Tuesday, January 30, 2007

The Media & Iraqi Bloggers

No one now can deny the role of the media in people’s daily life. The media became the centre of belief or disbelief regarding all topics. However, in the previous months I noticed (heard and read on more than one occasion) how western media, American and British in particular, is taking more interest in Iraqi bloggers and Iraqi blogs. The interest was not limited to publishing an article about the Iraqi X blogger or the Y blog, but it has extended to include bloggers being interviewed on the phone or a bloggers receives an email from newspaper or a magazine journalist, and/or radio stations hosts. It did not stop to that, there are some media sources who succeeded in hiring bloggers by offering some Iraqi bloggers fees for their writings, which varies between a hundred and five hundred (or maybe more or fixed price), depending on some conditions and obligations.

The interest of the media, such as the likes of the BBC (which happens to show a lot of interest in Iraqi bloggers recently) is not new; the famous blog of Raed before and during the 2003 war and the invasion is a good example of the amount of attention an Iraqi blog can attract. Since then, a lot have been written on blogs and bloggers, People from all over the world began sharing and posting comments on current events and thoughts published by Iraqi bloggers, commercial and non-commercial organizations and even governments started to follow up on what Iraqi bloggers’ latest entries (and sometimes encourage them directly or indirectly), all to serve certain own interest, or shall I say “exploit” those who write from the location where hot events are taking place.

The intention of the media remains vague, in my opinion; because some took Iraqi bloggers for granted as the perfect source for their news reports in their fierce competition with other news channels and political circles! On the other hand, I don’t want to sound suspicious and doubt any approach made by the media towards Iraqi bloggers. Maybe this will help to show the whole world what really is going on in Iraq - away from programmable propaganda to serve the interest of that side or the other.

A very dear friend of mine once told me – where I see where her remark is referring to, she said: “It is an attempt to have full control over someone’s thoughts and mind by censoring the blogger’s work, removing what they don’t like and agree on things they see suit with their interest as a publisher or news channel” Maybe she is right, but it is not always the case!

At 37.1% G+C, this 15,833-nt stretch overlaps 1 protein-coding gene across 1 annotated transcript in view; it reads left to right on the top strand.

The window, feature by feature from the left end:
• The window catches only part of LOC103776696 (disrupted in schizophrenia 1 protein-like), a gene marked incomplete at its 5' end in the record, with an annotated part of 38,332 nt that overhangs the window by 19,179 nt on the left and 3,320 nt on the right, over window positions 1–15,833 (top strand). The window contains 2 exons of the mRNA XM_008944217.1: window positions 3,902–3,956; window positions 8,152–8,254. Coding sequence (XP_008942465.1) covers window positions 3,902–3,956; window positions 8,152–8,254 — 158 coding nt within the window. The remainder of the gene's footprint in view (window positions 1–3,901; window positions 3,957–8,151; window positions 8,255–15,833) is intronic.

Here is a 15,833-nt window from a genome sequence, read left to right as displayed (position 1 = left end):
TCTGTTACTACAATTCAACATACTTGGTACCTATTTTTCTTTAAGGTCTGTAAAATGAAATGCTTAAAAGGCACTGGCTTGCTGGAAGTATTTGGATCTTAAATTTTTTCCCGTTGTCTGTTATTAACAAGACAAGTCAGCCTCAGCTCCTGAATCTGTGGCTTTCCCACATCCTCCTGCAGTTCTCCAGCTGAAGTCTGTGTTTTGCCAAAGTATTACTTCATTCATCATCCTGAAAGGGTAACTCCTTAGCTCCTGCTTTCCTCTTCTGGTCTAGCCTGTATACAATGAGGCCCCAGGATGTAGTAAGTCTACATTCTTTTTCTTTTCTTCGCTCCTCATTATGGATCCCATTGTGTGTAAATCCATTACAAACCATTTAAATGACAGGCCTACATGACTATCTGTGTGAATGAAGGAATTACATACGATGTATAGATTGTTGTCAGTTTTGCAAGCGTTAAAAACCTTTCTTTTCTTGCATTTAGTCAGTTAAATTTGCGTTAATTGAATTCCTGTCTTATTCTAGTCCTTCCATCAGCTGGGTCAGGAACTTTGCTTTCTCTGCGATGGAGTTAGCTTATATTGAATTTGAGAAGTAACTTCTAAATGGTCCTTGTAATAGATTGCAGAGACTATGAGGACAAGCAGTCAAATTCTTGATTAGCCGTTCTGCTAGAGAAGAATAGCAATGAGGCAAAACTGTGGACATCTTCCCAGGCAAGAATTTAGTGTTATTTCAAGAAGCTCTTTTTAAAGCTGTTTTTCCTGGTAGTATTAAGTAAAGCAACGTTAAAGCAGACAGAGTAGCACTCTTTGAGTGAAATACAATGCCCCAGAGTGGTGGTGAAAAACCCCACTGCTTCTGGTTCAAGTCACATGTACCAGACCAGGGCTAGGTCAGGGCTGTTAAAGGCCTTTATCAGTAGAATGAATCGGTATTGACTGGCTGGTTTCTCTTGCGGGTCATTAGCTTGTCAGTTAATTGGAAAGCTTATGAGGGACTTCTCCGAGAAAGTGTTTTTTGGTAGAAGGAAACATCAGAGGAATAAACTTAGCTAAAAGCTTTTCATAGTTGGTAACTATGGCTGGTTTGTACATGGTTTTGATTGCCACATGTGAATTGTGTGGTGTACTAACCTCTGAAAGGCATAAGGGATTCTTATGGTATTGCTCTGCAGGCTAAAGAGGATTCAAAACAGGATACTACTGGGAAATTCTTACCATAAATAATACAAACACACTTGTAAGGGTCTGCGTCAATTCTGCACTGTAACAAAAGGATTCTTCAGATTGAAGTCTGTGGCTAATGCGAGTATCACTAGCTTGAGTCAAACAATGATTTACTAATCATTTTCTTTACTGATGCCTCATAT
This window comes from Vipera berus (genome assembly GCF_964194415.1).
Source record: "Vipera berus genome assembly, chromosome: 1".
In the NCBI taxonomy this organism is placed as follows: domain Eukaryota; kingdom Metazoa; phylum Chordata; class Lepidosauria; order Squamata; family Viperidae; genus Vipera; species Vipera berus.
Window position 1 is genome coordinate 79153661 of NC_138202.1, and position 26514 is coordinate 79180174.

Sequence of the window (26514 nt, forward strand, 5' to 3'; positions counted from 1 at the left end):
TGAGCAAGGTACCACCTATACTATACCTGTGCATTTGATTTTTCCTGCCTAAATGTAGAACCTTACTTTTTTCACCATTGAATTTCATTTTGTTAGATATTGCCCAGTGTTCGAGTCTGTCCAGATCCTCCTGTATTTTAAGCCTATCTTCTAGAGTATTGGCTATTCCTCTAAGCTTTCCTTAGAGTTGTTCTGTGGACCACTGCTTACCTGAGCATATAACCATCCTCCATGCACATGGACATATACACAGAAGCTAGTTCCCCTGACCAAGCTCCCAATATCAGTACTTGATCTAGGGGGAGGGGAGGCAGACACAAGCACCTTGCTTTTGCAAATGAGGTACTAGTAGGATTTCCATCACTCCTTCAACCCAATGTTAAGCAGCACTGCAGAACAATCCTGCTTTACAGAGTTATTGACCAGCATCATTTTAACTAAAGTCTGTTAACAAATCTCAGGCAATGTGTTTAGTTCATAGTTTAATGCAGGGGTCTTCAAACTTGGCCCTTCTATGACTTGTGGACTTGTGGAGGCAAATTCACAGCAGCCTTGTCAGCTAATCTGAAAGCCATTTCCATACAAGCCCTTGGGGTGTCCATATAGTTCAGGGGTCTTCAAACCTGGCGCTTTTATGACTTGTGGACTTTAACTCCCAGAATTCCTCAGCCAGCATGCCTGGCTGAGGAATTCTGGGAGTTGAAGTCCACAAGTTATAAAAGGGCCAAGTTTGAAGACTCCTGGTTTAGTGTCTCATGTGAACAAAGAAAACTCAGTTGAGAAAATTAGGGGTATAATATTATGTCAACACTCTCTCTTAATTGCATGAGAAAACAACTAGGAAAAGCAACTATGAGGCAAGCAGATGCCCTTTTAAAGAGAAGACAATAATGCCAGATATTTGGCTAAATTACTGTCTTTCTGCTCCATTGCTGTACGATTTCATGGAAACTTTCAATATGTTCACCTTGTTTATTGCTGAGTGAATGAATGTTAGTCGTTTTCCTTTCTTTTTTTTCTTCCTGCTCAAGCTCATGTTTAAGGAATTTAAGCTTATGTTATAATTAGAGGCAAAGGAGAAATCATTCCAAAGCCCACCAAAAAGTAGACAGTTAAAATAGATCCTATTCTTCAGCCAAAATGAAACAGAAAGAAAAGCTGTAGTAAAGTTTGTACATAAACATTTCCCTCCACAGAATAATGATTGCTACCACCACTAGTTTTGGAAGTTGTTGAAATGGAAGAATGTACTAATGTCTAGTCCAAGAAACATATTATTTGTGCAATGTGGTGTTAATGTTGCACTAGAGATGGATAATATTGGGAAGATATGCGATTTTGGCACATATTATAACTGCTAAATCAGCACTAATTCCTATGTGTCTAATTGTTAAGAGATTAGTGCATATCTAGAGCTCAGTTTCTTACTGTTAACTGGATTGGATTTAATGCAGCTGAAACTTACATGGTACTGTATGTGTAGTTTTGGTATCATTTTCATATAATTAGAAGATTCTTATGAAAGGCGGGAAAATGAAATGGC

Probably, the media want to grab the interest of ordinary people in the different countries towards Iraqi bloggers’ daily thoughts, their perception of events around them and their own and personal opinion regarding what really is happening in Iraq and the world generally. It can be considered a great opportunity for Iraqis to promote their culture, their traditions, their way of thinking, to tell about the good and the bad within their society and how politics in old and new Iraq has been run and by whom, especially after years of isolation caused by sanctions and oppression by former regime, and now under the US occupation.

I don’t deny my happiness and support when I see, for example, the BBC is publishing or talking about bloggers such as Iraqi Rocker or Chikitita or Anarki-13. It fills my heart with joy and pride!

Friday, January 19, 2007

Quran in the Heart of Amsterdam

Paying for public transport in the Netherlands is a little bit different than some other countries. Instead of paying cash money or with a bank card directly to the bus or tram or metro driver, you have to buy from any stationary or cigarette shops, or station what is called a "strippenkaart". It is a sort of a ticket with numbers from 1 to 15 (some are to 32), depends on the distance these numbers will be stamped on by the driver, and can be used for a certain time and not limited to certain type of transport.

Around 10am today I had to go to work using public transport, which means that I should buy a “strippenkaart”. I passed by a shop that sells souvenirs for tourists (among other things like sweets, cigarettes, or drinks). I did not believe what I was hearing first, but when I was inside the shop and stood near one of the speakers handing above the entrance of the shop I was certain that Quran verses were recited, played from a CD or a cassette player somewhere in that shop. Then I saw a young man with a glasses standing in the middle of the shop, turning around and organizing goods quietly, while holding a white/colored mug (morning coffee or tea). His Egyptian or North African looks encouraged me to ask in Arabic instead of Dutch. With an apology he told me that another shop sell “strippenkaart” on the other bloke, so I thanked him and left the shop.

The picture of the young man, drinking his morning coffee or tea, with the Quran heard through the speakers reminded me of the old days in Baghdad when taxis, small buses traveling between provinces, and sometimes bakeries used to put a cassette of Quran in the very early morning, around dawn time.

Monday, January 15, 2007

I am Back

Hello everyone, I am back to Amsterdam yesterday evening!

It is never too late, but I wish you all happy 2007, especially for Iraq and the Iraqis.

May peace, love and happiness be the basis for starting a new year till forever.